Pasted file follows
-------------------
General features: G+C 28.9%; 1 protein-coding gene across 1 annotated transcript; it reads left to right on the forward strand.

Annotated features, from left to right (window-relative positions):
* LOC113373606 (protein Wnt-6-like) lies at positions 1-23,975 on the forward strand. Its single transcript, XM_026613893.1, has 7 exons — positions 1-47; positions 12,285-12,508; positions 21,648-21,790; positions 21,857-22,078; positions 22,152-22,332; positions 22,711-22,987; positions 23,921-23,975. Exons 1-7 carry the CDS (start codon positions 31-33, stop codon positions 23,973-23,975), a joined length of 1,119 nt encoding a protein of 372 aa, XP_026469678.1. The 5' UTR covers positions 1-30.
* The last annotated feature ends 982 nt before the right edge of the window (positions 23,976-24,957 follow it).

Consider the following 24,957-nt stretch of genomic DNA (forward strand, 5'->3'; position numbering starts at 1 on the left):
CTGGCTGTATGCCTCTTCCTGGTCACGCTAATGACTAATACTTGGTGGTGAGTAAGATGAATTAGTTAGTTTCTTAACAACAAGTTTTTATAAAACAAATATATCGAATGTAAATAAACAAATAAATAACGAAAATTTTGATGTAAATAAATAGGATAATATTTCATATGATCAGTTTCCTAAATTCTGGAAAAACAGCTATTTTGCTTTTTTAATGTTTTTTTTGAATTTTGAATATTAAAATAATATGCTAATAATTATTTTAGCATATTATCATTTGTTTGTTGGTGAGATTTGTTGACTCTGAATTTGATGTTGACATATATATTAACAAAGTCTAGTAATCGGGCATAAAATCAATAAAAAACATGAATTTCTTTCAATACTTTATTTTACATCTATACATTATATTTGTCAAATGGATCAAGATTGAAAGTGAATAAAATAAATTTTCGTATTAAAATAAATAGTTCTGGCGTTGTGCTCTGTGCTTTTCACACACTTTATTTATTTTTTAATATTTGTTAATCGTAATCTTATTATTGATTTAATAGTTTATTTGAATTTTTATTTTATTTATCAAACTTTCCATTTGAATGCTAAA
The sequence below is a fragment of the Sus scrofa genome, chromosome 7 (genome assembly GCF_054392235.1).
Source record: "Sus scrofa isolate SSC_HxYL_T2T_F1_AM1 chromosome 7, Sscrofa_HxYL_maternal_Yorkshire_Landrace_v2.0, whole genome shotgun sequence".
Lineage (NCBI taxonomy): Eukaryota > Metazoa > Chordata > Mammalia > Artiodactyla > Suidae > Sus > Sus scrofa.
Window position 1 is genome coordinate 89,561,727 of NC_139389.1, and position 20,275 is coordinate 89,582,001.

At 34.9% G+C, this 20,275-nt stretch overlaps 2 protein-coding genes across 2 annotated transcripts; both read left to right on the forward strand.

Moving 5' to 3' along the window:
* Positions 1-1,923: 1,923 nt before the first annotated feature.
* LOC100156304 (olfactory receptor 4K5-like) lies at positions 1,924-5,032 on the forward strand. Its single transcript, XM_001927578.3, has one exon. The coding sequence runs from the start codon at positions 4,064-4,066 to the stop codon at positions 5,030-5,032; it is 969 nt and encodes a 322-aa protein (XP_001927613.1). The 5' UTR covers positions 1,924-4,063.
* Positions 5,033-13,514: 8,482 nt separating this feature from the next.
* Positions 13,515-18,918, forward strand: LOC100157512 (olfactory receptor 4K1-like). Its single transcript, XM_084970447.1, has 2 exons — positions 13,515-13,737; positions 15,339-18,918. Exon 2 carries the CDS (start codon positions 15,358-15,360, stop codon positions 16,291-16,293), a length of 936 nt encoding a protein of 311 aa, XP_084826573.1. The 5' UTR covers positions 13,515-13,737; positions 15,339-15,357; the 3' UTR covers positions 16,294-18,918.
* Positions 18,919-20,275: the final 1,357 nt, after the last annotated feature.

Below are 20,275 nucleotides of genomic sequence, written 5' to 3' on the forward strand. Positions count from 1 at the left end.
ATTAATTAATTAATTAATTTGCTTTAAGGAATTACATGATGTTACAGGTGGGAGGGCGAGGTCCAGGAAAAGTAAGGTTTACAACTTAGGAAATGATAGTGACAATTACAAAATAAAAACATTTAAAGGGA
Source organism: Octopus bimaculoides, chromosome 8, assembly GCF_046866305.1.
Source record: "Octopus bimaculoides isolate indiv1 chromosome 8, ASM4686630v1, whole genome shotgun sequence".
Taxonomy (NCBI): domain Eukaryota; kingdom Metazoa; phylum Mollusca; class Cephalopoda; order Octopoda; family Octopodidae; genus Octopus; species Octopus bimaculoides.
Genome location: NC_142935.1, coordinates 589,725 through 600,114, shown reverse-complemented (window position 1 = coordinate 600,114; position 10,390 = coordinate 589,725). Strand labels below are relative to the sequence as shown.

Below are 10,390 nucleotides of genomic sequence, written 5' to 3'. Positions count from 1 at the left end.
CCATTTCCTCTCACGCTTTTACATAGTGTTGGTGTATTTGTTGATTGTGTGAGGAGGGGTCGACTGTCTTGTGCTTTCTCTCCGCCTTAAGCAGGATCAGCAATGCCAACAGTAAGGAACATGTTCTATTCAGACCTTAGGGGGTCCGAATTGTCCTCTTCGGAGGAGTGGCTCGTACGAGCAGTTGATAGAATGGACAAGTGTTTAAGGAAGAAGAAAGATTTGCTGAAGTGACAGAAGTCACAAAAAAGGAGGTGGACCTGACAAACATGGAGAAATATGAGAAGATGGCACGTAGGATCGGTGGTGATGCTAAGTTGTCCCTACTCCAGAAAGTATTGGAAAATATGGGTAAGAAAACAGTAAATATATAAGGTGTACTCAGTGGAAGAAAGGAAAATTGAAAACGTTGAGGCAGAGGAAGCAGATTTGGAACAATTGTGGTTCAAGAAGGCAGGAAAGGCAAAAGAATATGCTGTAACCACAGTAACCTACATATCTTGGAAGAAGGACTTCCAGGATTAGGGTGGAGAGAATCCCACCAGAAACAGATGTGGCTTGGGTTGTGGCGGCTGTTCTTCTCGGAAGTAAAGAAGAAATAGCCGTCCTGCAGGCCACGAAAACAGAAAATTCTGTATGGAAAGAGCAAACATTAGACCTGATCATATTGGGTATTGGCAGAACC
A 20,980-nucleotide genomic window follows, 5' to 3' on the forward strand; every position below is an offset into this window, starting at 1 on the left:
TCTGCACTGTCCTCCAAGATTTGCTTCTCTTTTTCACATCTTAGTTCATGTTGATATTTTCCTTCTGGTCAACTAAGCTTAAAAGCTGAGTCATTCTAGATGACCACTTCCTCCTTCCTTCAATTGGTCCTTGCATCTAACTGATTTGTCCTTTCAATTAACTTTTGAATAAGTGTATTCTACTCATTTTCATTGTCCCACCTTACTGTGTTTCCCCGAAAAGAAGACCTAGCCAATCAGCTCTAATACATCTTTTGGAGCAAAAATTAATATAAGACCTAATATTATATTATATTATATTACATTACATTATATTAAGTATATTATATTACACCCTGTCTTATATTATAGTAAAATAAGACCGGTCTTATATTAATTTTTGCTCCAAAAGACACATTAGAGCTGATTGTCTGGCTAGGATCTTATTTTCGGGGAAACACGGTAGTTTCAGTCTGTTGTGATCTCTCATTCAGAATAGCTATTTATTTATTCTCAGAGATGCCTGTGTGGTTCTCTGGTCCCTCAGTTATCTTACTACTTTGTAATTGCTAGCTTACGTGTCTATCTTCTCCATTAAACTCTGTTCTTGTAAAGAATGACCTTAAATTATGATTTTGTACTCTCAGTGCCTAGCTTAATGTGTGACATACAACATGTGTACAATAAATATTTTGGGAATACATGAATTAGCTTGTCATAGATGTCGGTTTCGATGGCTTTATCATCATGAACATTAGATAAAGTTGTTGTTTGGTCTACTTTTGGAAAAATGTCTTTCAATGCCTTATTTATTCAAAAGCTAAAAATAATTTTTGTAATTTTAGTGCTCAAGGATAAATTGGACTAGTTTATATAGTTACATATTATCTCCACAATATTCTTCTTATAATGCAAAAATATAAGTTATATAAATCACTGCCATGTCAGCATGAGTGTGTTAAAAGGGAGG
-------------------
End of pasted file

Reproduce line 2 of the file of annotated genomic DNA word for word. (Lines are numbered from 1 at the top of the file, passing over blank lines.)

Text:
Annotated features, from left to right (window-relative positions):